It appears the questioner wants to know if HIV can be genetically altered to attack other "foreign" HIV viruses and to protect the body. My answer is: probably not.
HIV is a highly mutable (changeable) virus whose existence depends upon its ability to survive and replicate. If it were altered to perform other functions it would be at the expense of this primary function, so, because of it's mutability it would eventually drop or lose these abilities and become genetically just like every other HIV.
That is why HIV vaccinologists focus on using parts of the virus to stimulate the human immune response to recognize the presence of the virus early in infection when few viruses are replicating. It is thought that if the virus can be recognized at that point then it can be stopped. However the problem is that the virus has so many variant forms that the immune system cannot be "educated" to recognize them all, so that is why a vaccine is so difficult to develop.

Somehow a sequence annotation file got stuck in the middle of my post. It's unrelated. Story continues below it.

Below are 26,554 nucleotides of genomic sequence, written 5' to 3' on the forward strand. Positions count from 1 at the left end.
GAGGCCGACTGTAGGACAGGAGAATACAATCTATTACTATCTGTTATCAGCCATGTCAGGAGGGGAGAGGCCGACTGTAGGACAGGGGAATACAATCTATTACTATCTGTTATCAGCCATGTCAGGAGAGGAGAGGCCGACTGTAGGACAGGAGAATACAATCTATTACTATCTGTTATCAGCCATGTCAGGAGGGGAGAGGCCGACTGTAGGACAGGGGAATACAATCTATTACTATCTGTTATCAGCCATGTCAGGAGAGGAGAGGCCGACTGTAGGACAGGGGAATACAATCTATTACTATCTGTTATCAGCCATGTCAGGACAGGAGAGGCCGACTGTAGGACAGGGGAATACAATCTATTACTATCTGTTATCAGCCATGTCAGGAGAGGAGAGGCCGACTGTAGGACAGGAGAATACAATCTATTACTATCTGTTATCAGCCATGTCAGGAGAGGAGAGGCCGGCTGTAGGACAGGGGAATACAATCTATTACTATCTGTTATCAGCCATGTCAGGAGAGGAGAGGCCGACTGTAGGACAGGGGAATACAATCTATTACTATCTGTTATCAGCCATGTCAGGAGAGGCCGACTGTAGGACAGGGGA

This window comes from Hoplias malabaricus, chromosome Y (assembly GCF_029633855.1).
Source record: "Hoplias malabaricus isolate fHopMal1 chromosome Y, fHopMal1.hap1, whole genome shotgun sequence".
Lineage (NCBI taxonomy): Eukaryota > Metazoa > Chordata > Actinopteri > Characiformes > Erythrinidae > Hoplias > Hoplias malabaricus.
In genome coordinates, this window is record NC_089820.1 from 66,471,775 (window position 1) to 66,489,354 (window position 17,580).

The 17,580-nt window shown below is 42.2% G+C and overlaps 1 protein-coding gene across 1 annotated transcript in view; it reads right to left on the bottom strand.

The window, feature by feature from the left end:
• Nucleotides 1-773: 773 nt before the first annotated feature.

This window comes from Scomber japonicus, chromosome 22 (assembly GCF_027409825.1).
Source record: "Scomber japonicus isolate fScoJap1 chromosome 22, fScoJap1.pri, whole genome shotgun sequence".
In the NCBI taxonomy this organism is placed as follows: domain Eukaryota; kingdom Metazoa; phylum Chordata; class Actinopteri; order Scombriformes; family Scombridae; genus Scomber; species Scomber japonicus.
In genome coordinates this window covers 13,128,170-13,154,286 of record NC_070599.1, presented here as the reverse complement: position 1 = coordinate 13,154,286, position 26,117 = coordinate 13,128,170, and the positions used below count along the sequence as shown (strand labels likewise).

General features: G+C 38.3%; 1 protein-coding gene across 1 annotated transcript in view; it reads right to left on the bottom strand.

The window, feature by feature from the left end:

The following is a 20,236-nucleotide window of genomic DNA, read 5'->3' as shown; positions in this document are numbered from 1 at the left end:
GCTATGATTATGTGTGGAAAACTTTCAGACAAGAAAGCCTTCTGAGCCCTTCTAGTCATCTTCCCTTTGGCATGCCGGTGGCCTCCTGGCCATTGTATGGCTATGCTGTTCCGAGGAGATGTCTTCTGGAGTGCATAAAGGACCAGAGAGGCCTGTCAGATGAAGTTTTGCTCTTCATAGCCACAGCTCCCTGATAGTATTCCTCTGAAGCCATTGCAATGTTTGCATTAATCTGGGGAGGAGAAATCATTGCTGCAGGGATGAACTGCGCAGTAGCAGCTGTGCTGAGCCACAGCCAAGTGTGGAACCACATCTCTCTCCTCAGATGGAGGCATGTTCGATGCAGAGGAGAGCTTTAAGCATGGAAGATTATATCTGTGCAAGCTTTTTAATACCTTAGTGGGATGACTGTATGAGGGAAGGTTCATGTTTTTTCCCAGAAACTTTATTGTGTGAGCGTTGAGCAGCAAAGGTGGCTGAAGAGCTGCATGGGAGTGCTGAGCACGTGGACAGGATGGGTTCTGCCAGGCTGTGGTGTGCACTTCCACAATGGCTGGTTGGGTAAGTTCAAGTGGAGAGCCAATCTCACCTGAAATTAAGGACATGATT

These days, to solve the HIV/AIDS problem, the best thing to do is to find everyone who is infected and treat them with antiviral drugs that will suppress viral loads. That in turn will reduce the ability of an HIV+ person to infect another person. It is felt that if everyone who is infected (or at least the majority) is treated, then viral transmission could be prevented, and the epidemic could be stopped. That is how we could stop HIV with the tools we already have.
[Editor: much work is already being done on HIV vaccines. Here's the Wikipedia entry on HIV Vaccines.]